When school started this fall, Ana Troya got a list of 105 Alief Independent School District students who hadn’t shown up to Bush Elementary School.
She spent day after day driving around town trying to track down those students, each one of them worth about $5,500 in state funding for the district.
“We found a lot had moved and we assume it’s because they either couldn’t pay rent or they [found] job opportunities elsewhere,” said Troya, a student support specialist at Communities In Schools. “From the families, we did get to see, they were struggling financially.”
Most of Troya’s visits were met with empty apartments. She was only able to find about 25% of the students, but she’s not alone in the effort to get missing students back in the classroom.
Statewide, a 13 Investigates analysis found 2.9% of the state’s 5.5 million students are no longer enrolled in public schools. Those unenrolled students aren’t just losing valuable time learning, but also will cost districts $5,500 in state funding per student if current guidelines don’t change by the end of the year.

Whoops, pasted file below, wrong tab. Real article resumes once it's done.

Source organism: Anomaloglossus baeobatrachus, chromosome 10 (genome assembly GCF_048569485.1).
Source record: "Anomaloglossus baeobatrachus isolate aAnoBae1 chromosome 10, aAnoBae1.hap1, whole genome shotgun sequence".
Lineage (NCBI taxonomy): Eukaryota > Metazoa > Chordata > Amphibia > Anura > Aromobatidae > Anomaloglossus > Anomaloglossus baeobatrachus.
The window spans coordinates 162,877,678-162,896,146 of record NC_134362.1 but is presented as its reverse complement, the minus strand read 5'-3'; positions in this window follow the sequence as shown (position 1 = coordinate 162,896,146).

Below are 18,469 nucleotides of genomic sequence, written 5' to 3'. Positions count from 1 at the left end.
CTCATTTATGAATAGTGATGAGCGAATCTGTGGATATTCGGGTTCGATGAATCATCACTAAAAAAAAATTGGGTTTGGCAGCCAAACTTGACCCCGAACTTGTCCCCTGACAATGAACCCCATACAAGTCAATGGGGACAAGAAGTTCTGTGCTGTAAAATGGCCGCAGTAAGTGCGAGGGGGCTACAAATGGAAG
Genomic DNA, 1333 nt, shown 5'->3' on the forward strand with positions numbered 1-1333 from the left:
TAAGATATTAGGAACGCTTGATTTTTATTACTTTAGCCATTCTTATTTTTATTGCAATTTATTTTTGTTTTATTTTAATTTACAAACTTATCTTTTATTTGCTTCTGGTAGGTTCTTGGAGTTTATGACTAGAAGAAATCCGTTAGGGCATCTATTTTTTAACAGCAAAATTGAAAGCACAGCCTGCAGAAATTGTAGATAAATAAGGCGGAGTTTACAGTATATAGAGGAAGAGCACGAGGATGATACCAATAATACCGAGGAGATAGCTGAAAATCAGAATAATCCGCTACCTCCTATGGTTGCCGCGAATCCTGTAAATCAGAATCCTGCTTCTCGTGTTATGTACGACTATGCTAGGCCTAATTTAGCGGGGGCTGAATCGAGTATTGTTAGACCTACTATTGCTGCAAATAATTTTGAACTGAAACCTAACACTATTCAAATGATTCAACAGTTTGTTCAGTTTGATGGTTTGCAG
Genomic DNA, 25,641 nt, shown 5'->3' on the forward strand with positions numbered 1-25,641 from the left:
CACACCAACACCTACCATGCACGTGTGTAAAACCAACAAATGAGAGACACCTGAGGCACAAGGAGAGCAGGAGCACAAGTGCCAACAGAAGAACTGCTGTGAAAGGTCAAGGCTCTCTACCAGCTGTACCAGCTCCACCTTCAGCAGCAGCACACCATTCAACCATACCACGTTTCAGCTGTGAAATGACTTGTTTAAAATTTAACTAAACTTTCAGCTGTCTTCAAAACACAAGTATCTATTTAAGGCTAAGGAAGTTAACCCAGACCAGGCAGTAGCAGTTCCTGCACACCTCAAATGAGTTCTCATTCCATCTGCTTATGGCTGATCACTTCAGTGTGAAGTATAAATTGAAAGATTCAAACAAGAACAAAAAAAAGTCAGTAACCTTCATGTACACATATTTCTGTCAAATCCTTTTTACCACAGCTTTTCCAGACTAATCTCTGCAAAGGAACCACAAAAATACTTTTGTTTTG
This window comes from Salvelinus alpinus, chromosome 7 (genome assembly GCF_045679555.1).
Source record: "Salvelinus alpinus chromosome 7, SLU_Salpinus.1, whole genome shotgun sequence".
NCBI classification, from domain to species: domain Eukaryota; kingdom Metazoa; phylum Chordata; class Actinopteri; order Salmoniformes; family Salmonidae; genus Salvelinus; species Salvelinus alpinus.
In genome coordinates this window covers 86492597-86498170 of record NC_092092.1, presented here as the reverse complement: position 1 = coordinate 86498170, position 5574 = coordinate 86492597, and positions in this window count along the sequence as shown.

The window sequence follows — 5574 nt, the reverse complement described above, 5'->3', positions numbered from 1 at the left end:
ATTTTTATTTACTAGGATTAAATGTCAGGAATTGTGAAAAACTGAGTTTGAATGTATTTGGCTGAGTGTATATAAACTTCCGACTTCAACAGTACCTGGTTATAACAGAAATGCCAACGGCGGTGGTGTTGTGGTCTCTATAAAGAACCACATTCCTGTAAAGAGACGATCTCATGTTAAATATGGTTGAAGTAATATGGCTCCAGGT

“I’m fearful on the financial side that the staffing decisions we may have to make as a result of the budget issues, as a result of the low enrollment, is going to impact and impede our ability to help [students],” Alief ISD Superintendent HD Chambers said.
Our analysis of 1,012 public school districts across the state shows 75% of them saw a decrease in enrollment during the 2020-21 year compared to 2019-20.
Statewide, there are nearly 159,000 fewer students enrolled in Texas public schools for the 2020-21 school year, according to our analysis of state enrollment data. Since Texas state funding of public schools is based on enrollment, districts are at risk of losing more than $872 million for the 2021-22 school year.
Under current guidelines, the TEA has a “hold harmless” period where district funding won’t be impacted by low attendance. They’re allowed to use their previous attendance rate for planning purposes, but that grace period ends on Dec. 31, and districts facing deep cuts are worried.
The TEA declined an interview to discuss state funding.